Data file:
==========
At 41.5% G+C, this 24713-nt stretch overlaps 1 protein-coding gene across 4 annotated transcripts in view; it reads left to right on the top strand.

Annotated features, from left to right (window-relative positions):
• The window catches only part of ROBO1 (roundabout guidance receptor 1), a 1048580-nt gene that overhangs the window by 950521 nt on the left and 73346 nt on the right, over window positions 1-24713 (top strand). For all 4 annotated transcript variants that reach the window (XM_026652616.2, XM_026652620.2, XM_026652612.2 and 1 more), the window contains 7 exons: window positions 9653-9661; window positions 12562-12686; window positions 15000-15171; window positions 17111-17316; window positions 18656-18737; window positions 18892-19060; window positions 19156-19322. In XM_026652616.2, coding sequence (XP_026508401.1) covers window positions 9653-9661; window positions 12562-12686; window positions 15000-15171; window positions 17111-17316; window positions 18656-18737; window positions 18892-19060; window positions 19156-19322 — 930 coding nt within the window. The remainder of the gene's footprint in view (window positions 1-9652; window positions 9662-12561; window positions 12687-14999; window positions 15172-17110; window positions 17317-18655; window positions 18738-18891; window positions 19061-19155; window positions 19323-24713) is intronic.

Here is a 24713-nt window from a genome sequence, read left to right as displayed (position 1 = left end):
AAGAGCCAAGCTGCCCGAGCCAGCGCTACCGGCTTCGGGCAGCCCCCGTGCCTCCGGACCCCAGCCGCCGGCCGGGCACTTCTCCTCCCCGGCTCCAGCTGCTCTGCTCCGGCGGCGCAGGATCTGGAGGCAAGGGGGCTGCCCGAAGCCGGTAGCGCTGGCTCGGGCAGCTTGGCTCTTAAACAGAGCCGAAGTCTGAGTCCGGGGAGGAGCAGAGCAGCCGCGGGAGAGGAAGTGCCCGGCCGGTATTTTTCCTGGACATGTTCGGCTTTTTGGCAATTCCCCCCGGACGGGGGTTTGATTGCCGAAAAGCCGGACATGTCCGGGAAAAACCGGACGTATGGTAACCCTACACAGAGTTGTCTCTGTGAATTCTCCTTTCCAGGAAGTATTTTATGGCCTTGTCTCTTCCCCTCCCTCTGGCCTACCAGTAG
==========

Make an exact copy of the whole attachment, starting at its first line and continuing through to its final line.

At 41.5% G+C, this 24713-nt stretch overlaps 1 protein-coding gene across 4 annotated transcripts in view; it reads left to right on the top strand.

Annotated features, from left to right (window-relative positions):
• The window catches only part of ROBO1 (roundabout guidance receptor 1), a 1048580-nt gene that overhangs the window by 950521 nt on the left and 73346 nt on the right, over window positions 1-24713 (top strand). For all 4 annotated transcript variants that reach the window (XM_026652616.2, XM_026652620.2, XM_026652612.2 and 1 more), the window contains 7 exons: window positions 9653-9661; window positions 12562-12686; window positions 15000-15171; window positions 17111-17316; window positions 18656-18737; window positions 18892-19060; window positions 19156-19322. In XM_026652616.2, coding sequence (XP_026508401.1) covers window positions 9653-9661; window positions 12562-12686; window positions 15000-15171; window positions 17111-17316; window positions 18656-18737; window positions 18892-19060; window positions 19156-19322 — 930 coding nt within the window. The remainder of the gene's footprint in view (window positions 1-9652; window positions 9662-12561; window positions 12687-14999; window positions 15172-17110; window positions 17317-18655; window positions 18738-18891; window positions 19061-19155; window positions 19323-24713) is intronic.

Here is a 24713-nt window from a genome sequence, read left to right as displayed (position 1 = left end):
AAGAGCCAAGCTGCCCGAGCCAGCGCTACCGGCTTCGGGCAGCCCCCGTGCCTCCGGACCCCAGCCGCCGGCCGGGCACTTCTCCTCCCCGGCTCCAGCTGCTCTGCTCCGGCGGCGCAGGATCTGGAGGCAAGGGGGCTGCCCGAAGCCGGTAGCGCTGGCTCGGGCAGCTTGGCTCTTAAACAGAGCCGAAGTCTGAGTCCGGGGAGGAGCAGAGCAGCCGCGGGAGAGGAAGTGCCCGGCCGGTATTTTTCCTGGACATGTTCGGCTTTTTGGCAATTCCCCCCGGACGGGGGTTTGATTGCCGAAAAGCCGGACATGTCCGGGAAAAACCGGACGTATGGTAACCCTACACAGAGTTGTCTCTGTGAATTCTCCTTTCCAGGAAGTATTTTATGGCCTTGTCTCTTCCCCTCCCTCTGGCCTACCAGTAG